During the two-day Voices of Rural Colorado Conference in Denver last week, participants discussed legislation and regional issues, and listening to a wide variety of cabinet members, legislators, department heads and business leaders.

Participants represented the 59 rural and frontier counties of Colorado’s 64 and were hosted by Club 20 from the Western Slope, Action 22 from Southern Colorado and Pro 15 from Northeast Colorado. It was a great way to have representatives of all the rural areas of the state band together to share a unified voice and educate our urban counterparts.

It is my honor to represent the people of District 59 and rural Colorado, and be one of their voices in the State Legislature. I am here to listen to your concerns as we move through this legislative season together.

– Rep. Barbara McLachlan, D-Durango

Marsha for county commissioner

To the editor,
My friend and colleague Marsha Porter-Norton is running for La Plata County commissioner, and the election is this November 2020. I am writing this letter to let you know more about her and to offer my strong support. I met Marsha in 2000 when she was the executive director for a nonprofit called Operation Healthy Communities and she was the project manager for two La Plata County summits, bringing together all segments of La Plata County to set strategic plans, goals and priorities for a healthier community. From the time that I first met Marsha, I recognized her as a born leader, community advocate and extraordinary volunteer. In the years to follow, we served together with many other community groups to benefit the health and well-being of the entire community including seniors, children, homeless, business, students and often vulnerable residents who needed her to be a voice on their behalf. Over the years, she has worked with nearly 100 organizations in SW Colorado, which has greatly contributed to her breadth of experience.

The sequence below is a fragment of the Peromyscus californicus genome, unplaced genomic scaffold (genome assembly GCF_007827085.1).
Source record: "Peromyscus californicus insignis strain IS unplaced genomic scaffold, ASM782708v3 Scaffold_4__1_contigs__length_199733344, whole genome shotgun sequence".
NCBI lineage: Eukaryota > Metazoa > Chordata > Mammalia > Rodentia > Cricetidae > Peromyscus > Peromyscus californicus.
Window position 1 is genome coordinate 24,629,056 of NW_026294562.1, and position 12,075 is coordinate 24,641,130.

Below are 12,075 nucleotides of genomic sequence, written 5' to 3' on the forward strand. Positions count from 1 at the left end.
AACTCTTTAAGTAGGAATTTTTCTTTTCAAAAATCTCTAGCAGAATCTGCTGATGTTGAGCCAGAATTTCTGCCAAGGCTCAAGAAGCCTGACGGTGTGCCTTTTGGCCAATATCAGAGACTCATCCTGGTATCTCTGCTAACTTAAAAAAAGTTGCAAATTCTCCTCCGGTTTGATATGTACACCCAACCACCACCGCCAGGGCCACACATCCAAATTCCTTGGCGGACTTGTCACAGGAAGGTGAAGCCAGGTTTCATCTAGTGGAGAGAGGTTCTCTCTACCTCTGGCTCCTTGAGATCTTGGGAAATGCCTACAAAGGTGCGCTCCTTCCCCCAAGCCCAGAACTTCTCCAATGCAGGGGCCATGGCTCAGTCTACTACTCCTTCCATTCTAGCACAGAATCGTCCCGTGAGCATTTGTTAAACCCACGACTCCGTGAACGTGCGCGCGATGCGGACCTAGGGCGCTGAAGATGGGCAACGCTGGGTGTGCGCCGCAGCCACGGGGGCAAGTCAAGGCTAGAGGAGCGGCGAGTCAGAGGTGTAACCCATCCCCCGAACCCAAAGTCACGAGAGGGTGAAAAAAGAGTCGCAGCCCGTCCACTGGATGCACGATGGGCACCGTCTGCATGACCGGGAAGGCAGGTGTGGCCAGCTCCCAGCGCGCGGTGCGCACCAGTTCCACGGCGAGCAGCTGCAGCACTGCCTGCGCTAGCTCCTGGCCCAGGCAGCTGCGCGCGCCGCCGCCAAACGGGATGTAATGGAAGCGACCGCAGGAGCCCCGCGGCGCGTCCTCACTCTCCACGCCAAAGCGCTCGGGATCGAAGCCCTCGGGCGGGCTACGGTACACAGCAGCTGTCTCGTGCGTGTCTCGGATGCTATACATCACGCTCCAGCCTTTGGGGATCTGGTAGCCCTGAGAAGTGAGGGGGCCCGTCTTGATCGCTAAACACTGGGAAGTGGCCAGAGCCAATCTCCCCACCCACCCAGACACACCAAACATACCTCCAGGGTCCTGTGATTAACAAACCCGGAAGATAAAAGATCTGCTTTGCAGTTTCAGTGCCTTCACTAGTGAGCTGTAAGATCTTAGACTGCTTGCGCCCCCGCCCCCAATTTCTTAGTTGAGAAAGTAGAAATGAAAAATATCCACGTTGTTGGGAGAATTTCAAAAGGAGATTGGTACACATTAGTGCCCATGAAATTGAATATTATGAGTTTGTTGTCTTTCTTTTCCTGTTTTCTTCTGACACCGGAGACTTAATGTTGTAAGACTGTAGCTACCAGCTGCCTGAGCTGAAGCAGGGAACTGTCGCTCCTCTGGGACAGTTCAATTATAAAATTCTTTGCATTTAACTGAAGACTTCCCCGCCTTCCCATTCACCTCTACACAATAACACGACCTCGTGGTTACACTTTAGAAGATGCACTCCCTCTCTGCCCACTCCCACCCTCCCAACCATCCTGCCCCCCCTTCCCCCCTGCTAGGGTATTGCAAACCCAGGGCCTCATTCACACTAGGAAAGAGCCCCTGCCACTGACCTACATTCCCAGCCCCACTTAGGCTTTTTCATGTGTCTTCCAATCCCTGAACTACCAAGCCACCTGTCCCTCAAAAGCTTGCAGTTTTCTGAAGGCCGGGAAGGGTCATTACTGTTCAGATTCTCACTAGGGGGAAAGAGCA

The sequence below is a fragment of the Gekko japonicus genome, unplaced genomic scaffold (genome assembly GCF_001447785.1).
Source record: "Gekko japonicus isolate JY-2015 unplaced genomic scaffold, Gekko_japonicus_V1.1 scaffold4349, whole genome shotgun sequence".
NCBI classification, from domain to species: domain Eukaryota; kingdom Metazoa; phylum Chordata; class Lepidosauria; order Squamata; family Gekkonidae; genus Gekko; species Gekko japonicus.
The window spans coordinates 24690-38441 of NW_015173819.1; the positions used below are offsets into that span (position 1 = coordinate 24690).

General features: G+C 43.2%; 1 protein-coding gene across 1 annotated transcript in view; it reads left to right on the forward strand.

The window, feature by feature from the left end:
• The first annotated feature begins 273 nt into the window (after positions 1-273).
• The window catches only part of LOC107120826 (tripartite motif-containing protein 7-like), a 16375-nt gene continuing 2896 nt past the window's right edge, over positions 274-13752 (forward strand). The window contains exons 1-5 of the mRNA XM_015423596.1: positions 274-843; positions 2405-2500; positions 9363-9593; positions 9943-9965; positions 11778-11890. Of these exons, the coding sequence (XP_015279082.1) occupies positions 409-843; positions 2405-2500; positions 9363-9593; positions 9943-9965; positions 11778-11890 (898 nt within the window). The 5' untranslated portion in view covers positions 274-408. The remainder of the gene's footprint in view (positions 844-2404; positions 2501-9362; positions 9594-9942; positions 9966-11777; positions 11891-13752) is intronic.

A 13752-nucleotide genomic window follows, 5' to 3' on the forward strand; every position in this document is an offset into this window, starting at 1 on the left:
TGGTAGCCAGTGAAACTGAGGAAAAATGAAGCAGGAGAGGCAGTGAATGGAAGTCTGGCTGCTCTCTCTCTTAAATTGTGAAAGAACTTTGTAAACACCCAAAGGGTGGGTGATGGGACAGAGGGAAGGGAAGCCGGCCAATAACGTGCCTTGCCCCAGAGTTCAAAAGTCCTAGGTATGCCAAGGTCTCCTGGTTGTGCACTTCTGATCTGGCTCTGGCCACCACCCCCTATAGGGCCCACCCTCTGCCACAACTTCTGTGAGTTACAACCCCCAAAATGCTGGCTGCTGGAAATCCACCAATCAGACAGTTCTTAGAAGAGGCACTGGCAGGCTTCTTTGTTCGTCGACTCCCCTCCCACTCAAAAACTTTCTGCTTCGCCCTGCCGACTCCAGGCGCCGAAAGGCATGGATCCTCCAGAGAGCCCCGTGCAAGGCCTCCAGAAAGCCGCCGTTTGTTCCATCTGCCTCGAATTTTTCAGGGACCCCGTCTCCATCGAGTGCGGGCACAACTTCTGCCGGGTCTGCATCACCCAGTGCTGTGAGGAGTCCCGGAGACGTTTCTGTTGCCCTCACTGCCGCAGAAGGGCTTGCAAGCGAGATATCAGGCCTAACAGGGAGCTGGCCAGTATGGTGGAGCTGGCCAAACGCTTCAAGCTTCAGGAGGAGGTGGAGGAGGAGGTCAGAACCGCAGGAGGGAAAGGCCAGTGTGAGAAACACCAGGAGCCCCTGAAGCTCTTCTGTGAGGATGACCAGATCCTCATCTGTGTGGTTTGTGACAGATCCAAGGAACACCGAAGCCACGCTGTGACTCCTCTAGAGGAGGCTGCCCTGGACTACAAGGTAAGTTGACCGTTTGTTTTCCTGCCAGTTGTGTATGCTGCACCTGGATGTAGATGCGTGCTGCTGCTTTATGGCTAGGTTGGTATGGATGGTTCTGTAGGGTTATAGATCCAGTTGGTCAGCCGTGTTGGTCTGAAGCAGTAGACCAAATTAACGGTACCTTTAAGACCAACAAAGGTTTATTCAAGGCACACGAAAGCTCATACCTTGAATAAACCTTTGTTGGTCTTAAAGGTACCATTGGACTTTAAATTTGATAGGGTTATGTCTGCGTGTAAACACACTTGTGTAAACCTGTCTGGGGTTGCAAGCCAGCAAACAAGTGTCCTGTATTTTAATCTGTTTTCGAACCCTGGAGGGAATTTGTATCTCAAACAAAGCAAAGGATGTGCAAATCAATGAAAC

Marsha has been a strong advocate for primary care, affordable housing, transportation, and mental health and wellness. She is an extraordinary mediator and facilitator and her ability to actively listen and identify the issues for any group she is working with is her top priority. Marsha has a unique ability to take a leadership role and bring everyone together to create a synergy and positive outcome which includes individual perspectives, strengths and concerns in order to get the job done. La Plata County needs this set of skills now more than ever.

Marsha has a deep, genuine caring for our community and a depth of experience no one else will bring to the job of commissioner. Marsha is a proven leader and her roots are deep, as she is a fourth-generation Southwest Coloradoan. She grew up on a ranch and lives in Durango so understands both our urban and rural residents’ needs, concerns and ideas. Marsha is a true Coloradoan.

I also know Marsha as being one of the most humble, accomplished and authentic people I know. Her tireless energy and genuine concern for our community is nothing short of outstanding. I will work hard to help her get elected as our next La Plata County commissioner. Find out more at her website:

– Sheila Casey, Durango

The end of animal oppression

To the editor,

On Jan. 27, the world will observe International Holocaust Remembrance Day. The date marks 75 years since the liberation of Auschwitz-Birkenau, Hitler’s largest death camp.